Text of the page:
Kuwait: Government Pledges to End Sponsorship System
|Publisher||Human Rights Watch|
|Publication Date||28 September 2010|
|Cite as||Human Rights Watch, Kuwait: Government Pledges to End Sponsorship System , 28 September 2010, available at: http://www.refworld.org/docid/4ca989911e.html [accessed 20 December 2014]|
|Disclaimer||This is not a UNHCR publication. UNHCR is not responsible for, nor does it necessarily endorse, its content. Any views expressed are solely those of the author or publisher and do not necessarily reflect those of UNHCR, the United Nations or its Member States.|
"This announcement is an important declaration that the Kuwaiti government is taking seriously the need to protect migrant workers," said Sarah Leah Whitson, Middle East director at Human Rights Watch. "But the government needs to say publicly what it plans to do and it needs to include domestic workers in its plans."
Kuwait's current sponsorship system ties a migrant worker's immigration status to an individual employer, or sponsor, without whose consent the worker cannot transfer employment. "Absconding" from the workplace is a criminal offense, even if a worker has left because of abuse. This system gives employers unchecked leverage and control over workers, who remain completely dependent upon the sponsoring employer for their livelihood.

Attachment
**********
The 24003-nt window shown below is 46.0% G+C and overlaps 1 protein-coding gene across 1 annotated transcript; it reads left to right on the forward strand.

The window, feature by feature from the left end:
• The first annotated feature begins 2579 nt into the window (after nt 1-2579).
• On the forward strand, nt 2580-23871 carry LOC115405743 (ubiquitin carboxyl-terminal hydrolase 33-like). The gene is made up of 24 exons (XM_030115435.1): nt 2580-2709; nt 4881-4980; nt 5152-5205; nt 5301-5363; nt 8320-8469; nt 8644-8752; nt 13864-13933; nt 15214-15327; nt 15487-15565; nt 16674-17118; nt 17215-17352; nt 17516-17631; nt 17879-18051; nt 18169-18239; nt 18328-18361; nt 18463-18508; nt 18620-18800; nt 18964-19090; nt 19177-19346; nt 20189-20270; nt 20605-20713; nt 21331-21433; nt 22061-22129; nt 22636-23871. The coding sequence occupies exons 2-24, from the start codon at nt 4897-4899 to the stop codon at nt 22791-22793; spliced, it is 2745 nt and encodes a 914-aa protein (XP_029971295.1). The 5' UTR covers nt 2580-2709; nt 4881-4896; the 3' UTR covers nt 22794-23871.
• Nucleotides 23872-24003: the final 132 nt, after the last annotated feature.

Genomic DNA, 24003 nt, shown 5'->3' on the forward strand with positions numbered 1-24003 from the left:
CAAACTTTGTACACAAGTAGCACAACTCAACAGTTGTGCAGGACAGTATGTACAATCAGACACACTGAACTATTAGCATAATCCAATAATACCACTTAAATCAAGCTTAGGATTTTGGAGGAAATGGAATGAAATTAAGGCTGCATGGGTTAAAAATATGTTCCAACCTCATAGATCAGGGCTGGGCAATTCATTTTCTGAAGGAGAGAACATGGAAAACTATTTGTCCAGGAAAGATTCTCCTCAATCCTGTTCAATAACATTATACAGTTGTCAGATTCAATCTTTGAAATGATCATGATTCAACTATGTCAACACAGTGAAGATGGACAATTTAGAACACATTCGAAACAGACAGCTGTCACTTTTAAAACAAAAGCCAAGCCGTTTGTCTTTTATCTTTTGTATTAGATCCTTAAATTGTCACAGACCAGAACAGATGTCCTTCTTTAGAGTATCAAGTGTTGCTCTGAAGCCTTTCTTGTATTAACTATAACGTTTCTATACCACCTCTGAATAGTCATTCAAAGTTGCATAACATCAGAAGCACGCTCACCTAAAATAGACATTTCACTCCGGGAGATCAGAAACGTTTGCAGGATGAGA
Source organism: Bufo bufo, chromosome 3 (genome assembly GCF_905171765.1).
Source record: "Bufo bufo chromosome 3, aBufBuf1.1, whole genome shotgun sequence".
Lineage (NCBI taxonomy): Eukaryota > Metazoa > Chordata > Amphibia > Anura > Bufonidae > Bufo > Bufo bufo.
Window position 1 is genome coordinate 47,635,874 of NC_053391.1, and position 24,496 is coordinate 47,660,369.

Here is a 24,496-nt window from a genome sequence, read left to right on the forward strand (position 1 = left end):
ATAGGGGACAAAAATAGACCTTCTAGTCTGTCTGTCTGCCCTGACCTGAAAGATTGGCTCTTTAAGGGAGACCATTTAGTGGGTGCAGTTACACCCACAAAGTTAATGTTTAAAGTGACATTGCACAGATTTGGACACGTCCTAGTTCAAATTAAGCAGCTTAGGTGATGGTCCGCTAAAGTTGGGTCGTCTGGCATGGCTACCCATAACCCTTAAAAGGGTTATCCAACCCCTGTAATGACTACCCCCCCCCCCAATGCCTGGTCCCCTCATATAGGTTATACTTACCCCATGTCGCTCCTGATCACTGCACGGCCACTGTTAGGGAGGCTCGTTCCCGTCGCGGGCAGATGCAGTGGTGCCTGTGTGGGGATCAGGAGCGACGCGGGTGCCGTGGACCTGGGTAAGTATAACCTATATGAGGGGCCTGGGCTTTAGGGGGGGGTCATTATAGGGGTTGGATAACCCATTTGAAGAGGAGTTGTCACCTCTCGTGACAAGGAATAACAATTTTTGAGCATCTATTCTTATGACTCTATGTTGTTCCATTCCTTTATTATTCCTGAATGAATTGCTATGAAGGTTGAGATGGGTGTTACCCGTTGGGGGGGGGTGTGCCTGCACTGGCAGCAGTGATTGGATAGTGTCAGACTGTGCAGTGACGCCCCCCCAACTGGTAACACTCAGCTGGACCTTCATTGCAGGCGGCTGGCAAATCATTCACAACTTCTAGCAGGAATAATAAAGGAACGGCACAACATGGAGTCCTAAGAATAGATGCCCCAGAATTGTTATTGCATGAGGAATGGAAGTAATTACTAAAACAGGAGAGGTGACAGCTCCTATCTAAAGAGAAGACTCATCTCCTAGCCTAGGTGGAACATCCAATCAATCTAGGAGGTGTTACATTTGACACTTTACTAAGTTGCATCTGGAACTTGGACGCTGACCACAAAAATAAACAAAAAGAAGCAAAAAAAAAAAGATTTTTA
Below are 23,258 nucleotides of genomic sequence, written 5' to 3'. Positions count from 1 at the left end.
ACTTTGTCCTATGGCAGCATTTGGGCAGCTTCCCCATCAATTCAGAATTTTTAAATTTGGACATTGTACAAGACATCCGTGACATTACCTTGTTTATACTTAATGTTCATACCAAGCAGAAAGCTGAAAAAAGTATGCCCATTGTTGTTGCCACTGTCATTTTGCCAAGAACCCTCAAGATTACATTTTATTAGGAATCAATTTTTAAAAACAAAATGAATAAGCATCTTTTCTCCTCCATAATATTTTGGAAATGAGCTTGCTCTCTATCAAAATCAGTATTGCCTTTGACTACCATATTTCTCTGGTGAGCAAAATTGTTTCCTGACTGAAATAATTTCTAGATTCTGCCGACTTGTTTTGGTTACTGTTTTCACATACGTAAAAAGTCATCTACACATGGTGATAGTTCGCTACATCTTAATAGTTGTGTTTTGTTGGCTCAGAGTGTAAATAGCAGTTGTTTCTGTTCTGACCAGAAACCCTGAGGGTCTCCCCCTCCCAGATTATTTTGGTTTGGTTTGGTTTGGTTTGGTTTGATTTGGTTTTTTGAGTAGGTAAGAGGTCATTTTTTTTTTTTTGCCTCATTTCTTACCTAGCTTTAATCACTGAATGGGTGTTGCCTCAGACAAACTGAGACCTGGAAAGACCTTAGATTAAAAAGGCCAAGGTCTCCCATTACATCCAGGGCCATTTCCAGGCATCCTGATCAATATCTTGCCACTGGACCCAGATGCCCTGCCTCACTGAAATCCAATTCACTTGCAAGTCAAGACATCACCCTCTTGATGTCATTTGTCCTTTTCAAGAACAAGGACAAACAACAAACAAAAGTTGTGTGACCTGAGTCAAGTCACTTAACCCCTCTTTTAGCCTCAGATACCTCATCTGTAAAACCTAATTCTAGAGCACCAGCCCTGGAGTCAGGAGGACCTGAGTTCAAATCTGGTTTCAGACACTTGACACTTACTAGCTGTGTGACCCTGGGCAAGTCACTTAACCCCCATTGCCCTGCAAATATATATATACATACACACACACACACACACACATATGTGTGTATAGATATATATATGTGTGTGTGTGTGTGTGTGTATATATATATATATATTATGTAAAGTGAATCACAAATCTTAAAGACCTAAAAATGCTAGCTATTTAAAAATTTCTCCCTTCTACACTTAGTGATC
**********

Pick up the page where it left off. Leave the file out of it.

Human Rights Watch has documented abuses of migrant workers enabled by sponsorship restrictions in Gulf countries, including in Kuwait. Employees can suffer physical and sexual abuse, and employers often withhold salaries, require long working hours with no time off, refuse to allow a worker to go home after an employment contract expires, and block avenues to redress. Human Rights Watch will release a report on October 6, 2010, at a news conference in Kuwait City about its findings in Kuwait.
The Labor Ministry announced in 2009 that the government would abolish the sponsorship system, but the promised reforms at that time were minor. Migrant workers were allowed to change sponsors without their consent, but only after completion of the initial employment contract or after three consecutive years of employment. Furthermore, the change did not include the country's 660,000 migrant domestic workers and offered no protection to workers in abusive employment conditions during the first three years.
"Any new system should allow workers to change or terminate employment at will, and should decriminalize 'absconding,' or leaving employment without an employer's permission," Whitson said. "The government should make its plans public and cooperate with civil society and the countries the workers come from to adopt the highest standard of protection for workers' rights."
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